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Disappearing Act

While the fact that the sardine population off the West Coast is down 72% since 2006 may not mean anything to you, this drop represents the worst crash since the mid-20th century and it has far-reaching implications for thousands of species including humans.

The Los Angeles Time reports ocean predators that depend on sardines may be starving. Researchers believe 1,600 malnourished sea lion pups that washed up on shore in Southern California in 2013 were born to nursing mothers whose milk quality was compromised after they had to turn from fatty sardines to other fish. Brown pelicans, which depend on sardines for subsistence are also suffering. Neither species can turn to anchovies as an alternative food source, as they normally would, because their numbers are also down. Whales, sharks, dolphins, salmon, and tuna, could also under threat. Fishermen are affected too. In the U.S. not only has the harvest maximum been dramatically cut the fishermen often can’t find any to catch.

The sardine population off the west coast of Canada is in even worse shape yet Canada continues to up quotas. The vanishing of the Canadian fish is part of a process that could mean they all disappear for decades, says Juan Zwolinski of the University of California at Santa Cruz. The New Scientist reports acoustic results show that the fish have also become smaller over the past decade, partly because of chillier water. The fattest sardines migrate farthest north, so the shrinking fish could help explain Canada's shortage and smaller fish reproduce less. While the reason for the decline is still unclear scientists believe the drop could be due to overfishing aggravated by the Pacific Decadal Oscillation, a climate cycle, that brings cold, sardine-unfriendly water to the area.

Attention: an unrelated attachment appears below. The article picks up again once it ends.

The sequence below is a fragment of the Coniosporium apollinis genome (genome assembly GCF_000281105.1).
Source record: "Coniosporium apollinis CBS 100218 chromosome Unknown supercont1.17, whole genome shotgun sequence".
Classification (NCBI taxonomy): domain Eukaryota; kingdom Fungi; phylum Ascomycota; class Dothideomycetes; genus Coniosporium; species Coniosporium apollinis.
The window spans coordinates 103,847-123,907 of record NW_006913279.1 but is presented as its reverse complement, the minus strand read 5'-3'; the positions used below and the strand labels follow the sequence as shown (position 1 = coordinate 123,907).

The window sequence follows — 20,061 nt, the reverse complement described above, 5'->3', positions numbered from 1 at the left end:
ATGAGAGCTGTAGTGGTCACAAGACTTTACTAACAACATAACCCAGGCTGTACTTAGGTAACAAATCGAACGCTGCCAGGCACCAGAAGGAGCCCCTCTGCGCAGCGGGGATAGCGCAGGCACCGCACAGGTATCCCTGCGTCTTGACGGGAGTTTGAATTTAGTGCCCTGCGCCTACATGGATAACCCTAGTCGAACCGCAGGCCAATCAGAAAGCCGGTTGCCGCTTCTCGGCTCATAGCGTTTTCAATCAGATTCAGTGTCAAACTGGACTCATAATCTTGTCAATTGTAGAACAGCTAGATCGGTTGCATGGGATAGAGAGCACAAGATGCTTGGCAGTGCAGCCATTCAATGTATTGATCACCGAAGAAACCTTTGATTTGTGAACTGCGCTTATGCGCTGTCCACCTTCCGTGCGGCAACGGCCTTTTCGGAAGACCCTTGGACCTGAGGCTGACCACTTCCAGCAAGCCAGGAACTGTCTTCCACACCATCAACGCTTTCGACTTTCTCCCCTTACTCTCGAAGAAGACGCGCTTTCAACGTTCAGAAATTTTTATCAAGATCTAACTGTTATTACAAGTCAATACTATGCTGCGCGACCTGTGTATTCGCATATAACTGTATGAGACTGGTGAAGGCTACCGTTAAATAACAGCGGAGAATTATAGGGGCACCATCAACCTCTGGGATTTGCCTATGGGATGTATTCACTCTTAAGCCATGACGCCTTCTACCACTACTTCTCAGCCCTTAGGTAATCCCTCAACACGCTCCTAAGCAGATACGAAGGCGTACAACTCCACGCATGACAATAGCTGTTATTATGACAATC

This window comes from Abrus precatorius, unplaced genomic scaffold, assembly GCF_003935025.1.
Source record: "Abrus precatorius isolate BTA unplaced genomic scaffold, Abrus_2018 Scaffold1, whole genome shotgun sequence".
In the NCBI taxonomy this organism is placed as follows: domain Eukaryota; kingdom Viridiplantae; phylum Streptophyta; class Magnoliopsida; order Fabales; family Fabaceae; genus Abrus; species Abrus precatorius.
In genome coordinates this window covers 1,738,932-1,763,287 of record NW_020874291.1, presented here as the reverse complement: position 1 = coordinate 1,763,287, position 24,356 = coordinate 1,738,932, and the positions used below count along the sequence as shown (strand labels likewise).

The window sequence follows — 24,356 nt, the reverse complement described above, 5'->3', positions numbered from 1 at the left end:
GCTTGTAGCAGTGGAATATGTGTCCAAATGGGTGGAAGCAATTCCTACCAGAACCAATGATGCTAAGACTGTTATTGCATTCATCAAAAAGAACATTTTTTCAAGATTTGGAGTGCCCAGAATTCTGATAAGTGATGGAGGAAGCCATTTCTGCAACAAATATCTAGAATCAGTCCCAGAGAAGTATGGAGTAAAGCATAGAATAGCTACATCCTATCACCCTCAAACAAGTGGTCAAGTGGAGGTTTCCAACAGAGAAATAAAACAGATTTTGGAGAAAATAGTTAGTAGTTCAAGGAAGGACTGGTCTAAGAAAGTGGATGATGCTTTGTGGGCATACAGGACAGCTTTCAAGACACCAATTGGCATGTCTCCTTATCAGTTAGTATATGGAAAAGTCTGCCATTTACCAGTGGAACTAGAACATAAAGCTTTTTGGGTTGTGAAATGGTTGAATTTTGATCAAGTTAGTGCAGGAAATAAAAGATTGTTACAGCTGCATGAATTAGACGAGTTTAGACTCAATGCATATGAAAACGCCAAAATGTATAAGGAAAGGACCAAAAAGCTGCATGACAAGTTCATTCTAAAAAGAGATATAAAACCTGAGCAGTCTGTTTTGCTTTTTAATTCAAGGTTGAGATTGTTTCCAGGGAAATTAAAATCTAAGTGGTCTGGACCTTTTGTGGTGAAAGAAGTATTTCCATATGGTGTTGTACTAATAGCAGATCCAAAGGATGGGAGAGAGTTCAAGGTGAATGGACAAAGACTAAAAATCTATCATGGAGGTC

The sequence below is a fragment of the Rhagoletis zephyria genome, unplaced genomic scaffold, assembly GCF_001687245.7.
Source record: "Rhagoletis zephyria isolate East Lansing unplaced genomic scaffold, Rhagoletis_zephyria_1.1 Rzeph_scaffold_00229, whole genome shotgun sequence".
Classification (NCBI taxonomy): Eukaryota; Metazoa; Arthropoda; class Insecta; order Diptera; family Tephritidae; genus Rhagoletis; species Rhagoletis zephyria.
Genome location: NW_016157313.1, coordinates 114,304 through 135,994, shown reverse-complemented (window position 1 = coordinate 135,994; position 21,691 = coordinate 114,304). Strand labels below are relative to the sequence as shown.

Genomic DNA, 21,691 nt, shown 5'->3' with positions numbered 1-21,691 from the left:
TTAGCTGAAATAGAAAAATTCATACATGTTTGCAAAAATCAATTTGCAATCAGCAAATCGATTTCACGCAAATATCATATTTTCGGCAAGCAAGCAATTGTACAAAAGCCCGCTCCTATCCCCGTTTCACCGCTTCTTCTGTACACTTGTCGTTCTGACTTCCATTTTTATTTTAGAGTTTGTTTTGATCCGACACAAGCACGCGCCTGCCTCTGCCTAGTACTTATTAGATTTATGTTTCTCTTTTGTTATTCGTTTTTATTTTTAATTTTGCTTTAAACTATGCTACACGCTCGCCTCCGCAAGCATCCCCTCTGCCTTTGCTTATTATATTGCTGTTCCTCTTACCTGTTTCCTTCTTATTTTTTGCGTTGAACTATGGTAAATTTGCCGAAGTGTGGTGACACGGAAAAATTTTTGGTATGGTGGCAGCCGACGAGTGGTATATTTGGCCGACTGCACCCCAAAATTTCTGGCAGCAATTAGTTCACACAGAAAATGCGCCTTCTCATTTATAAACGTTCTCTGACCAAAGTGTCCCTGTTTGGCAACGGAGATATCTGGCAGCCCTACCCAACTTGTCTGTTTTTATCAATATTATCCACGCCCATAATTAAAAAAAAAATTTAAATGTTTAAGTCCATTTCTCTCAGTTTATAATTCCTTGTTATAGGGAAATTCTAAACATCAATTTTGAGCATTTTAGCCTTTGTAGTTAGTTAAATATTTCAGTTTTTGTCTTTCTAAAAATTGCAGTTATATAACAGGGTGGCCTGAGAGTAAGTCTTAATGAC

So what you may ask? Sardines are one of the most nutritional foods on Earth. Rich in numerous nutrients they promote optimal health including cardiovascular and bone health. Sardines are also rich in protein, which provides the human body with amino acids that create new proteins, the basis for most of the body's cells and structures. The Monterey Bay Aquarium Seafood Watch program lists Pacific sardines as a “best choice” for people seeking sustainable seafood. Unfortunately the time may have arrived to reevaluate that ranking.